Second, the Federal Trade Commission has been looking at big tech for some time, and there is always worry that the agency may move forward with antitrust suits.

Facebook is at risk, because it controls a massive portion of the social media advertising market. That sparks concern among antitrust regulators. 

Finally, privacy concerns have inspired new technology that prevents platforms like Facebook from tracking users’ online activity. If adoption of this technology becomes widespread – a strong possibility – Facebook may struggle to maintain and grow its unique brand of ad revenue. 

With all of that said, the consensus is that Facebook will continue to grow shareholder value. It’s just that the pace may not be as rapid as it has been since the IPO. Facebook is likely to continue delivering double-digit returns – but those may be in the teens versus the 30s, 40s, and 50s.

Is Facebook Stock Undervalued? The Bottom Line

The bottom line is that Facebook is undervalued at this time to the tune of approximately 20% but much less so than a year when its P/E ratio was around 14x.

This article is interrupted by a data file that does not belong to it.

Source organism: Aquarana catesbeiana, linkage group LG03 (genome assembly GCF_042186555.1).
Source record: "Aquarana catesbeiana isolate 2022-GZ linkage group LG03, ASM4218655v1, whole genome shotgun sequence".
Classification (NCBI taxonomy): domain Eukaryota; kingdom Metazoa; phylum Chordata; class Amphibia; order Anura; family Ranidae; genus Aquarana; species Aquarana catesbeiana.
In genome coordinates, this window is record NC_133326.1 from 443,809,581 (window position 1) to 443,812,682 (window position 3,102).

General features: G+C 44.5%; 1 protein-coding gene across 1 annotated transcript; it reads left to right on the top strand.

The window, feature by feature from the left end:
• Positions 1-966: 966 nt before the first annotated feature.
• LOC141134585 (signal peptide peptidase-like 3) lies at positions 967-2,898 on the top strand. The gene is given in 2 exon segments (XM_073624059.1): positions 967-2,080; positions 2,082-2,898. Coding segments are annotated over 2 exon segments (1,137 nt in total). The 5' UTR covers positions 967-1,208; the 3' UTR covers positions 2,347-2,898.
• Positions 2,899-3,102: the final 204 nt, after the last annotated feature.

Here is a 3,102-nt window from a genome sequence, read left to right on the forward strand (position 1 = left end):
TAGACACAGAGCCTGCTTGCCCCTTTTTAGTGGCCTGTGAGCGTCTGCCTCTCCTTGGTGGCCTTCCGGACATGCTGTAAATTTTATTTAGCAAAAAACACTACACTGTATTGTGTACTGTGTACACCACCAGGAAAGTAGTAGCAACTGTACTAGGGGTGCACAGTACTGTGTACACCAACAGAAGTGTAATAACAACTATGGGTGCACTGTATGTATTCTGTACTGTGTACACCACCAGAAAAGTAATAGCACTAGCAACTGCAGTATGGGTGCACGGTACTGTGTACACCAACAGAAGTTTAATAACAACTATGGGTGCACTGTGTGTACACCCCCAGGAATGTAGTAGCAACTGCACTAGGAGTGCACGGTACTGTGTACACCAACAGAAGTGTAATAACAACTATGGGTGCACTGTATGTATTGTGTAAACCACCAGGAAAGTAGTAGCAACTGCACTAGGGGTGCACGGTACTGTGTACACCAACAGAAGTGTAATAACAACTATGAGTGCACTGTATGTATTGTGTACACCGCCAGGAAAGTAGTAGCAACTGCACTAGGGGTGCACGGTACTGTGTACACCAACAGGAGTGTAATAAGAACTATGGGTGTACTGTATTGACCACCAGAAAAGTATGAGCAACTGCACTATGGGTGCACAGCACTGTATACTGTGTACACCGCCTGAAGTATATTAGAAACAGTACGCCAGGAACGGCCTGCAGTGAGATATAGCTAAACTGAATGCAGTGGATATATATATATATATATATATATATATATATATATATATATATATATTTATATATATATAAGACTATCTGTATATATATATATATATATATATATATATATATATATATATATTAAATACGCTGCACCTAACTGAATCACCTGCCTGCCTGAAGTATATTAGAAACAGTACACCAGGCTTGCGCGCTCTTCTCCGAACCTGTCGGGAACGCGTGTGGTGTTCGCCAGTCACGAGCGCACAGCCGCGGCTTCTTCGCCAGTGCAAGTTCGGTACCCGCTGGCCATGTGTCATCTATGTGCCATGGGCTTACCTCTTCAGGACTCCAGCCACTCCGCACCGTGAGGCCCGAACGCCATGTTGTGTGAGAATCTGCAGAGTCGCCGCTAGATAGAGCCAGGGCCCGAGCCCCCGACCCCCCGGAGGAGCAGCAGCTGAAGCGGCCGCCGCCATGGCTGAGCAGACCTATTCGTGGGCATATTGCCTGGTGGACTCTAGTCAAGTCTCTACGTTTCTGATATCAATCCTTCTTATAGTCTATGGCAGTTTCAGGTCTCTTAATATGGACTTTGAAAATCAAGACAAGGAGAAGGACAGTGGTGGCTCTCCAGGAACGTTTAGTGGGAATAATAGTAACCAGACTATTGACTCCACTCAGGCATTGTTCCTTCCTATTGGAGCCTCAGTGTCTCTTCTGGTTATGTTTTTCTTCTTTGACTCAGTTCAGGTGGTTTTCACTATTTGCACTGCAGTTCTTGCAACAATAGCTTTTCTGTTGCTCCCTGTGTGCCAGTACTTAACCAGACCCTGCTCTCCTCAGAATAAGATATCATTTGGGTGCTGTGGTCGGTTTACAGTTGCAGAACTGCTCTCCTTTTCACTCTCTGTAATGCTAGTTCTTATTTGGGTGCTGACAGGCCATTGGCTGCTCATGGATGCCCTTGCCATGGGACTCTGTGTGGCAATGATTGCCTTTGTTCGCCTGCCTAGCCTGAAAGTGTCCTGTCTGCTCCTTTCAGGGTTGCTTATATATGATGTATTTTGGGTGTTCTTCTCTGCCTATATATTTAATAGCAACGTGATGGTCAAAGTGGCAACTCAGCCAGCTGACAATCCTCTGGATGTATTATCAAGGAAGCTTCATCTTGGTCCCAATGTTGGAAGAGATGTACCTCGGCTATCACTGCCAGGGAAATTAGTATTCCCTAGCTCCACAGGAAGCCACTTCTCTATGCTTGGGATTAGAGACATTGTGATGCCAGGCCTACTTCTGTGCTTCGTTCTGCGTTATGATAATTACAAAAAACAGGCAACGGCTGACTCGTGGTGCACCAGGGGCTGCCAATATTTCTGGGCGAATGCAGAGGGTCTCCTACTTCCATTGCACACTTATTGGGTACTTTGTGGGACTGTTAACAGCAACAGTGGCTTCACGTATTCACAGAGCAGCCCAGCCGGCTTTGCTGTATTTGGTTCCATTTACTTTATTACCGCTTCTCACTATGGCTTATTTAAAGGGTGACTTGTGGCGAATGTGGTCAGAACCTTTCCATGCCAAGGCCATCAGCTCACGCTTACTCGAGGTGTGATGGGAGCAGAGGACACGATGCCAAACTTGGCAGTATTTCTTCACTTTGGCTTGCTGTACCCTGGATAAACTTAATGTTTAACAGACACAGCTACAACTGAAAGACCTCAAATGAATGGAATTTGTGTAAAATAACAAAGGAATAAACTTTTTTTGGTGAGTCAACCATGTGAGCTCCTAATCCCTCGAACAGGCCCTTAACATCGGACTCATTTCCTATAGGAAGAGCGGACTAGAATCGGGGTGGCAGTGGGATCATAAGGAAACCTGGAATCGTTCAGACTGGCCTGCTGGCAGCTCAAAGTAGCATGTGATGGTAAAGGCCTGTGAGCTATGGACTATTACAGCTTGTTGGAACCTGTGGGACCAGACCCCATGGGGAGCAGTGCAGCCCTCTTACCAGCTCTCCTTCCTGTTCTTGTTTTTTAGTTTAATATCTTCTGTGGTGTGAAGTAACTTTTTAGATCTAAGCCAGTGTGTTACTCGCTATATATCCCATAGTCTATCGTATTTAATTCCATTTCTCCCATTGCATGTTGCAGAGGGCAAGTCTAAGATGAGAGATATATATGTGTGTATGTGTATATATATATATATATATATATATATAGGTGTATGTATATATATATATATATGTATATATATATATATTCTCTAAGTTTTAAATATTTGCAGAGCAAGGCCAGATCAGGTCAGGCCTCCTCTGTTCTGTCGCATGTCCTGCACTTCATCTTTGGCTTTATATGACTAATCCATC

The company is expected to continue its growth trajectory and deliver shareholder returns, though the rate of growth is likely to slow over the next few years. 

Of course, all of that could change if Facebook announces new features, new platforms, or new products, which seems likely given the caliber of talent it employs. That would be a game-changer for short-term growth prospects, and investors who buy now will be in the right place at the right time to profit. 

#1 Stock For The Next 7 Days

When Financhill publishes its #1 stock, listen up. After all, the #1 stock is the cream of the crop, even when markets crash.

Financhill just revealed its top stock for investors right now... so there's no better time to claim your slice of the pie.

See The #1 Stock Now >>

The author has no position in any of the stocks mentioned. Financhill has a disclosure policy. This post may contain affiliate links or links from our sponsors.